After war service in the Royal Navy Medical Service and two years (1919-21) at Handsworth College, he was stationed as both probationer and superintendent in the Ijebu Remo circuit in Western Nigeria, where he remained until 1950. At times, while living in Sagamu, he was in charge of other circuits as well: Ibadan, Oyo and Badagry, where he spent the last years of his active ministry, 1950-57. By the time he left Sagamu, the Remo circuit was self-supporting with competent African leadership.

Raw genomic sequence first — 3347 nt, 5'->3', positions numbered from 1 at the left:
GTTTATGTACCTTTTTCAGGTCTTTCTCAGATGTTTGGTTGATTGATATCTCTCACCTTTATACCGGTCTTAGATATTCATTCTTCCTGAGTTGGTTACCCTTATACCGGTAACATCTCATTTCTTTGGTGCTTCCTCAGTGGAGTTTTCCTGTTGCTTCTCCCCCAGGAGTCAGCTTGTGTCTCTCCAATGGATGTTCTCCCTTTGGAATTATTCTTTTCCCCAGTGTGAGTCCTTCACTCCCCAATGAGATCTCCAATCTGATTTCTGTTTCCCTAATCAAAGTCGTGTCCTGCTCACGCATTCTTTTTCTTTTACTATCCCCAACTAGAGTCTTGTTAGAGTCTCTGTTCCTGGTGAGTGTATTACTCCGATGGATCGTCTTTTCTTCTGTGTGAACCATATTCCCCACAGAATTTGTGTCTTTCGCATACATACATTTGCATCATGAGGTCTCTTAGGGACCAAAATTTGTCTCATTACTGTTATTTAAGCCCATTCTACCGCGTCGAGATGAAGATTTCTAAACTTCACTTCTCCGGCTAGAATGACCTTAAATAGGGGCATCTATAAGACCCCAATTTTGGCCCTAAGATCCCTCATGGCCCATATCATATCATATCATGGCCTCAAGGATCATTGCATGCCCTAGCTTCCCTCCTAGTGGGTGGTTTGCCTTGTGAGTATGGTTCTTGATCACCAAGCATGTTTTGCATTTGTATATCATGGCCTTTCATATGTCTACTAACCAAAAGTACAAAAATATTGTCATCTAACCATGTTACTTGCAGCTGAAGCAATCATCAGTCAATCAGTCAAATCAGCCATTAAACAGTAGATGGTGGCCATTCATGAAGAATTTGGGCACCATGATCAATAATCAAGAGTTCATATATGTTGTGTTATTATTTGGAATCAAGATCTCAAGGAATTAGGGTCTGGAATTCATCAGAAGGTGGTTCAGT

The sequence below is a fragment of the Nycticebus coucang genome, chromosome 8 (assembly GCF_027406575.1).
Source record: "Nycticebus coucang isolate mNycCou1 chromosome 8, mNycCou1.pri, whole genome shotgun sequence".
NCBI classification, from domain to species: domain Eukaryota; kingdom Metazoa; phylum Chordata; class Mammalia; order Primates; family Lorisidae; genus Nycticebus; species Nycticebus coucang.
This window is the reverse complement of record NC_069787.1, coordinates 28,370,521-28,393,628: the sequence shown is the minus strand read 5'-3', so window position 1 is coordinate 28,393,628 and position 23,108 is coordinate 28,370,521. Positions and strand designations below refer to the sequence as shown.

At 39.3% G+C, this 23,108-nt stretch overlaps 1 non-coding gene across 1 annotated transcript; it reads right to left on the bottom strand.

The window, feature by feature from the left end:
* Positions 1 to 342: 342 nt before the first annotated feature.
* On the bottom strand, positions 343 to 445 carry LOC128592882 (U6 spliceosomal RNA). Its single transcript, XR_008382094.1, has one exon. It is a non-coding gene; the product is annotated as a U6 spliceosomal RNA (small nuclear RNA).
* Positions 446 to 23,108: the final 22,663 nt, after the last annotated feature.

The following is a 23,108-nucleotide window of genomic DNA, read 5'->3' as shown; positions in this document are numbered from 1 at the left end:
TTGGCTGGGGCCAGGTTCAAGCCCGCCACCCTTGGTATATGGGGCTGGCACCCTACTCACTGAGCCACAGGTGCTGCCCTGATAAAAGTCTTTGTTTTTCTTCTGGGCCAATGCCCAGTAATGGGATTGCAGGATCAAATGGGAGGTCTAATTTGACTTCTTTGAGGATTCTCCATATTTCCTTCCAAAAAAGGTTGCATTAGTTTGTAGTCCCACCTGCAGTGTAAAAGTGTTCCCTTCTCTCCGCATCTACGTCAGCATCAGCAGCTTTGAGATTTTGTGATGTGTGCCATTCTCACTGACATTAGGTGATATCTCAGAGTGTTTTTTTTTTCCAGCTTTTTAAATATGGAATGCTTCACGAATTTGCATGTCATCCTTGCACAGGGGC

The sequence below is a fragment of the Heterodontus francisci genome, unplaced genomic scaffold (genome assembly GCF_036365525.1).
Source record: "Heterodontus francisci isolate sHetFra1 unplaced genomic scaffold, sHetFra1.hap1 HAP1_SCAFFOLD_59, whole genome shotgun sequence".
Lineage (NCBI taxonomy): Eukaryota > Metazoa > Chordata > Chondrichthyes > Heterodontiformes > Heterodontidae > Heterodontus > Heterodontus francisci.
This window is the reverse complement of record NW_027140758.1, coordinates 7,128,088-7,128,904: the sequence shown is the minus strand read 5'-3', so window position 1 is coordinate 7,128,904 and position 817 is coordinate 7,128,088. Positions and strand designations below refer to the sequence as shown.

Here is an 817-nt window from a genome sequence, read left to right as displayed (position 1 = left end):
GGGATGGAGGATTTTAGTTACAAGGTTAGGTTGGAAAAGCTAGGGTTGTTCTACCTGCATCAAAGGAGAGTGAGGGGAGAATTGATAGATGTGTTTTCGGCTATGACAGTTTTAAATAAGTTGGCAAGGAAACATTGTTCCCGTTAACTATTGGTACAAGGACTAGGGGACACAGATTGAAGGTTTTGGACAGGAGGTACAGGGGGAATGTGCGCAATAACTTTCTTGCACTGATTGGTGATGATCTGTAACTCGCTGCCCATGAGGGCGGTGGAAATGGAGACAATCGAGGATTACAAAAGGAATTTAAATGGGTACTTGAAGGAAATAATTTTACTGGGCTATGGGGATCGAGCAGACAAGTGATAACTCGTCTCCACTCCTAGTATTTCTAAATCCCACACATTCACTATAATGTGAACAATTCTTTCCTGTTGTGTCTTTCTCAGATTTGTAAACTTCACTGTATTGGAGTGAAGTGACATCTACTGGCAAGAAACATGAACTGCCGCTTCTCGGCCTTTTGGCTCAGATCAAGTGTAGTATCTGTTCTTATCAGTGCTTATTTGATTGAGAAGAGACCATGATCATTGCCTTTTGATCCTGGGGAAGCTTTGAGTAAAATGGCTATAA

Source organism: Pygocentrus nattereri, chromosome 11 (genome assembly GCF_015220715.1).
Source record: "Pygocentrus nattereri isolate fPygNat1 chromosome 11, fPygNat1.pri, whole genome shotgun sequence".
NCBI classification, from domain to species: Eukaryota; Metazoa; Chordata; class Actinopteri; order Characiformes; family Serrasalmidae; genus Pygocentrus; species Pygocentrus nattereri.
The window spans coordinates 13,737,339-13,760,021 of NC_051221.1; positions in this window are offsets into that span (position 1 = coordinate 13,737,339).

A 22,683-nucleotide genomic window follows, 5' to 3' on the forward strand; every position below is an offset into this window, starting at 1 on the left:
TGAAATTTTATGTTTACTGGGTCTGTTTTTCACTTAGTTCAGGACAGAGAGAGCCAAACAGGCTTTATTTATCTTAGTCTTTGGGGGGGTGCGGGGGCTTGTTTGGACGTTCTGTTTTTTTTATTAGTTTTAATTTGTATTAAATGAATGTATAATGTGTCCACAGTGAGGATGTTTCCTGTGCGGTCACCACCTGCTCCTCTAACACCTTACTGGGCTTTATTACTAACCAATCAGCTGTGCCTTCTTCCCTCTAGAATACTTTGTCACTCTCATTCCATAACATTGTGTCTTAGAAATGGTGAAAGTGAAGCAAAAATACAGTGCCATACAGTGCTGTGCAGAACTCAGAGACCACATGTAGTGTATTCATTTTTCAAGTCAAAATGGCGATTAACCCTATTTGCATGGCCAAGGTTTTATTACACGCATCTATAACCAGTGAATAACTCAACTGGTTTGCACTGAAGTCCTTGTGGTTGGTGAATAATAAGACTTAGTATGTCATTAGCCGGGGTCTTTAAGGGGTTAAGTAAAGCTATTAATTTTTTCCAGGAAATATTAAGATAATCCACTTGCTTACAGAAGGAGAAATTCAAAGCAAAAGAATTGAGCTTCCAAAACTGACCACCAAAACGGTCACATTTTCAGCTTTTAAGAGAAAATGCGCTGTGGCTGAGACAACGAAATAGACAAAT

His medical background prompted him at an early stage to open a dispensary, and on furlough in 1923 he undertook a dentistry course. Later he started and oversaw several maternity centres. But his chief interest was in youth work and education. He started both the Boys’ Brigade and Girls’ Life Brigade in Sagamu, the Sagamu Girls’ School and the associated Elementary Teachers’ Training Centre, and the Remo Secondary School, the first co-educational secondary school in Nigeria, which was a joint venture with the local Anglicans and the Muslim Community. For nearly 25 years he was the Methodist representative on the Regional Board of Education. In 1936 he was made a chief of Ijebu Remo; in 1944 he was awarded the MBE and in 1966 he received the Royal African Society’s medal for Dedicated Service to Africa.